It’s not surprising that Obama grew up a rambunctious kid with a stubborn streak and an “I’ll show you” attitude. After all, it takes a special kind of moxie to survive being the first African-American FLOTUS—and not only survive, but thrive. For eight years, we witnessed the adversity the first family had to face, and now we get to read what it was really like growing up in a working-class family on Chicago’s South Side and ending up at the world’s most famous address. As the author amply shows, her can-do attitude was daunted at times by racism, leaving her wondering if she was good enough. Nevertheless, she persisted, graduating from Chicago’s first magnet high school, Princeton, and Harvard Law School, and pursuing careers in law and the nonprofit world. With her characteristic candor and dry wit, she recounts the story of her fateful meeting with her future husband. Once they were officially a couple, her feelings for him turned into a “toppling blast of lust, gratitude, fulfillment, wonder.” But for someone with a “natural resistance to chaos,” being the wife of an ambitious politician was no small feat, and becoming a mother along the way added another layer of complexity. Throw a presidential campaign into the mix, and even the most assured woman could begin to crack under the pressure. Later, adjusting to life in the White House was a formidable challenge for the self-described “control freak”—not to mention the difficulty of sparing their daughters the ugly side of politics and preserving their privacy as much as possible. Through it all, Obama remained determined to serve with grace and help others through initiatives like the White House garden and her campaign to fight childhood obesity. And even though she deems herself “not a political person,” she shares frank thoughts about the 2016 election.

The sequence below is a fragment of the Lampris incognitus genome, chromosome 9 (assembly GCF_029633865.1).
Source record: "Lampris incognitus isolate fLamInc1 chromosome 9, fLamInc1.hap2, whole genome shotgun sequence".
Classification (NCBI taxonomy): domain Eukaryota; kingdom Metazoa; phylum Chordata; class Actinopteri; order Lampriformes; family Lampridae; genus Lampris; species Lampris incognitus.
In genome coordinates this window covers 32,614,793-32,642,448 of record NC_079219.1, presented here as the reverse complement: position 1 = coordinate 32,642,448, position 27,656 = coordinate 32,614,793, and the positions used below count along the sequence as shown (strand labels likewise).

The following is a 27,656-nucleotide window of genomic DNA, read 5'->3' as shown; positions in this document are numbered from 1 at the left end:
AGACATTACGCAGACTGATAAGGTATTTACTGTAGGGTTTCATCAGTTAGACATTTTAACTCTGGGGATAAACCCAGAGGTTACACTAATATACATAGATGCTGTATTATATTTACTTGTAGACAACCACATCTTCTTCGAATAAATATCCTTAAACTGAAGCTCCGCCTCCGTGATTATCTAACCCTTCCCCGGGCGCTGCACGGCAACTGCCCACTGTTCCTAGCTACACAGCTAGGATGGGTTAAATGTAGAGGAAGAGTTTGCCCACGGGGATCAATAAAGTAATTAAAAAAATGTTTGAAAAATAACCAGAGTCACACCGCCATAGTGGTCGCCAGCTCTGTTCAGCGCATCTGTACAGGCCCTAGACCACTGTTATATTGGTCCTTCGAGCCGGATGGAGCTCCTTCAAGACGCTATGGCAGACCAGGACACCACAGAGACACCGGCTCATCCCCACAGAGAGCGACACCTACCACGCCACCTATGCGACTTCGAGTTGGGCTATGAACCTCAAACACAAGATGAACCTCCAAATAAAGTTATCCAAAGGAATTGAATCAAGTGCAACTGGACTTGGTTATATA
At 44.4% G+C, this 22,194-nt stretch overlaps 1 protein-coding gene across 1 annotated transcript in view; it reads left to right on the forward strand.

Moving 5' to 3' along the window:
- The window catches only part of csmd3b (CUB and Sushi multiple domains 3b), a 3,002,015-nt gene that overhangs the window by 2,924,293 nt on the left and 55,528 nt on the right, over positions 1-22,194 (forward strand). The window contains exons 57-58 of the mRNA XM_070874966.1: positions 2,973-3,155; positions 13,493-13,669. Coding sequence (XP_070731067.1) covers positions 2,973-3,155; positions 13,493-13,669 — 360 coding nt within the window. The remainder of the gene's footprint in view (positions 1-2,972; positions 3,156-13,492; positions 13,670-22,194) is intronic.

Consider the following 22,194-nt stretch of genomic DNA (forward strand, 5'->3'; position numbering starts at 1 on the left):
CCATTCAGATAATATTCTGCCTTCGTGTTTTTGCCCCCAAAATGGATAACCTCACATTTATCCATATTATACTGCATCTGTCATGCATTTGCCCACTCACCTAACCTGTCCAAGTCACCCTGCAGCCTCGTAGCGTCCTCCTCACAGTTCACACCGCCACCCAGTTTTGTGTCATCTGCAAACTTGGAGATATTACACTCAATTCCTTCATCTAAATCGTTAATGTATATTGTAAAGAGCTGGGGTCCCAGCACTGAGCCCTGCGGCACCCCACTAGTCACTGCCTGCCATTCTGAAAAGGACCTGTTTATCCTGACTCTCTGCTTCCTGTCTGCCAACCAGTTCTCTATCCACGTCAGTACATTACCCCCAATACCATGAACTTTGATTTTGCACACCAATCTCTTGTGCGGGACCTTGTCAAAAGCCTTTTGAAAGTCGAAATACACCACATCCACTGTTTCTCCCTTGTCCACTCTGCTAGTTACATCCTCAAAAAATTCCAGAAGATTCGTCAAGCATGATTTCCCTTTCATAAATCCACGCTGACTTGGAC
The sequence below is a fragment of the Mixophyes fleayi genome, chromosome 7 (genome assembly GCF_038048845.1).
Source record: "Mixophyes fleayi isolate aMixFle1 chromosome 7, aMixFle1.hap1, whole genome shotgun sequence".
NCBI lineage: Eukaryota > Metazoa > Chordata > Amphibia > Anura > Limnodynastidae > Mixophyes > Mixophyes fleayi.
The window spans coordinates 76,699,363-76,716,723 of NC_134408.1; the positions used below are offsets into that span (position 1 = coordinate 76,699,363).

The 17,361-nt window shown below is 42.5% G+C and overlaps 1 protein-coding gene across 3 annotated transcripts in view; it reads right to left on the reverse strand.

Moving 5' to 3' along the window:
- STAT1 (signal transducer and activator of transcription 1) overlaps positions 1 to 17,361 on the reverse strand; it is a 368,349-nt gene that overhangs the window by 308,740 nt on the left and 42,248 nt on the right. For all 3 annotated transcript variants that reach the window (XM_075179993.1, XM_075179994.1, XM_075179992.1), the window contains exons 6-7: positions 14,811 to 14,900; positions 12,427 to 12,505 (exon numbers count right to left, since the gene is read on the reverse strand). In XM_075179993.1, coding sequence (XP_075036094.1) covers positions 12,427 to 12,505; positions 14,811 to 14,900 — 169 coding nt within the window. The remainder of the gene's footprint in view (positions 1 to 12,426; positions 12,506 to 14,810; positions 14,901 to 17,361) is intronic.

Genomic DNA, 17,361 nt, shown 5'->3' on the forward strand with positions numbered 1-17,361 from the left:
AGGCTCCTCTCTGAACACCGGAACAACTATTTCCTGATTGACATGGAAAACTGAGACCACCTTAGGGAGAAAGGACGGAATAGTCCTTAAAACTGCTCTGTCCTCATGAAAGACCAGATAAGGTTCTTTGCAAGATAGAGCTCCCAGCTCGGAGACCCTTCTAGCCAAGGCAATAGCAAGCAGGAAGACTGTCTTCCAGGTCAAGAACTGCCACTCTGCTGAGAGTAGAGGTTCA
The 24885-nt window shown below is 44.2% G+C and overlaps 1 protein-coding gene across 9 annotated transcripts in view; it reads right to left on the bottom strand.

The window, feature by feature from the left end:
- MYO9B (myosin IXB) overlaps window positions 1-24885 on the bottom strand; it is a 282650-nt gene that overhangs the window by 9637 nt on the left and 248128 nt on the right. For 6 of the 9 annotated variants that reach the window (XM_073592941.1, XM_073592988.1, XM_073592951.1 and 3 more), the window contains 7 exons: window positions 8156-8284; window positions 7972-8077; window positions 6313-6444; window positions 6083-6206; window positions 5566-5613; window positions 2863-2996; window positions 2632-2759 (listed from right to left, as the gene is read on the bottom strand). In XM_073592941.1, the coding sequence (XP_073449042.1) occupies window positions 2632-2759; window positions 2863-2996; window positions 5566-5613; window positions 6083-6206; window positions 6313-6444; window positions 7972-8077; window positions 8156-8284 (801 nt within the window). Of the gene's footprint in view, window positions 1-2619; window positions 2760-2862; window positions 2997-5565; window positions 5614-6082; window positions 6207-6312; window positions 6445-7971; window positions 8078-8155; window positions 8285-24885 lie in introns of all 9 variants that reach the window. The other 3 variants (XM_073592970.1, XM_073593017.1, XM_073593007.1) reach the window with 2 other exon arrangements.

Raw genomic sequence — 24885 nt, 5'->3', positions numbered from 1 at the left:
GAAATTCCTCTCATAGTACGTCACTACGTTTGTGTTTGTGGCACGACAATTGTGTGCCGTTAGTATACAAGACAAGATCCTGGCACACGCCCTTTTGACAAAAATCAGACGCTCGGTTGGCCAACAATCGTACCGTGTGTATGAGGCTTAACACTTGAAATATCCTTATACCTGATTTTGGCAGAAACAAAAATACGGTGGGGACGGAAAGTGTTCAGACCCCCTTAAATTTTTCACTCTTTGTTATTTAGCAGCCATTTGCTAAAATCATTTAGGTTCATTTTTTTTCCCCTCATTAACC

An engrossing memoir as well as a lively treatise on what extraordinary grace under extraordinary pressure looks like.

Pub Date: Nov. 13, 2018

ISBN: 978-1-5247-6313-8

Page Count: 448

Publisher: Crown

Review Posted Online: Nov. 30, 2018

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The author's youthfulness helps to assure the inevitable comparison with the Anne Frank diary although over and above the...


Elie Wiesel spent his early years in a small Transylvanian town as one of four children. 

He was the only one of the family to survive what Francois Maurois, in his introduction, calls the "human holocaust" of the persecution of the Jews, which began with the restrictions, the singularization of the yellow star, the enclosure within the ghetto, and went on to the mass deportations to the ovens of Auschwitz and Buchenwald. There are unforgettable and horrifying scenes here in this spare and sombre memoir of this experience of the hanging of a child, of his first farewell with his father who leaves him an inheritance of a knife and a spoon, and of his last goodbye at Buchenwald his father's corpse is already cold let alone the long months of survival under unconscionable conditions. 

The author's youthfulness helps to assure the inevitable comparison with the Anne Frank diary although over and above the sphere of suffering shared, and in this case extended to the death march itself, there is no spiritual or emotional legacy here to offset any reader reluctance.

Pub Date: Jan. 16, 2006

ISBN: 0374500010

Page Count: 120

Publisher: Hill & Wang

Review Posted Online: Oct. 7, 2011

Kirkus Reviews Issue: Jan. 15, 2006